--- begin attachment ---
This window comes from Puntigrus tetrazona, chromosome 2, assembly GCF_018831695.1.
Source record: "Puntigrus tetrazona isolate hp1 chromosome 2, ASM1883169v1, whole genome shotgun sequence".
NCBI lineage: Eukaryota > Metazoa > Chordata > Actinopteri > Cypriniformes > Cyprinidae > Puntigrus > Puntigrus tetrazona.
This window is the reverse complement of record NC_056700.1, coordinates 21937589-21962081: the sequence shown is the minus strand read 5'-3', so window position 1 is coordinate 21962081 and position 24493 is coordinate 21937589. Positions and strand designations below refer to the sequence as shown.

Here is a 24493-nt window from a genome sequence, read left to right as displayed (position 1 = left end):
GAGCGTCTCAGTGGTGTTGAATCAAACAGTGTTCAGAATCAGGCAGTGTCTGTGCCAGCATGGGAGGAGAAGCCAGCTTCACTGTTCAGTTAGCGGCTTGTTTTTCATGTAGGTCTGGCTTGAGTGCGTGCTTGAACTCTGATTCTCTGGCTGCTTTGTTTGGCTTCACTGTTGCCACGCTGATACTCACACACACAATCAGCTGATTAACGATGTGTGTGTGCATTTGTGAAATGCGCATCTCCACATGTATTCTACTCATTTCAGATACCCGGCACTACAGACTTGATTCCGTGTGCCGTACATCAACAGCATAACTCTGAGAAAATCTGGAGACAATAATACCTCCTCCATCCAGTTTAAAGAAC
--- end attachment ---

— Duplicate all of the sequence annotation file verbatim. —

This window comes from Puntigrus tetrazona, chromosome 2, assembly GCF_018831695.1.
Source record: "Puntigrus tetrazona isolate hp1 chromosome 2, ASM1883169v1, whole genome shotgun sequence".
NCBI lineage: Eukaryota > Metazoa > Chordata > Actinopteri > Cypriniformes > Cyprinidae > Puntigrus > Puntigrus tetrazona.
This window is the reverse complement of record NC_056700.1, coordinates 21937589-21962081: the sequence shown is the minus strand read 5'-3', so window position 1 is coordinate 21962081 and position 24493 is coordinate 21937589. Positions and strand designations below refer to the sequence as shown.

Here is a 24493-nt window from a genome sequence, read left to right as displayed (position 1 = left end):
GAGCGTCTCAGTGGTGTTGAATCAAACAGTGTTCAGAATCAGGCAGTGTCTGTGCCAGCATGGGAGGAGAAGCCAGCTTCACTGTTCAGTTAGCGGCTTGTTTTTCATGTAGGTCTGGCTTGAGTGCGTGCTTGAACTCTGATTCTCTGGCTGCTTTGTTTGGCTTCACTGTTGCCACGCTGATACTCACACACACAATCAGCTGATTAACGATGTGTGTGTGCATTTGTGAAATGCGCATCTCCACATGTATTCTACTCATTTCAGATACCCGGCACTACAGACTTGATTCCGTGTGCCGTACATCAACAGCATAACTCTGAGAAAATCTGGAGACAATAATACCTCCTCCATCCAGTTTAAAGAAC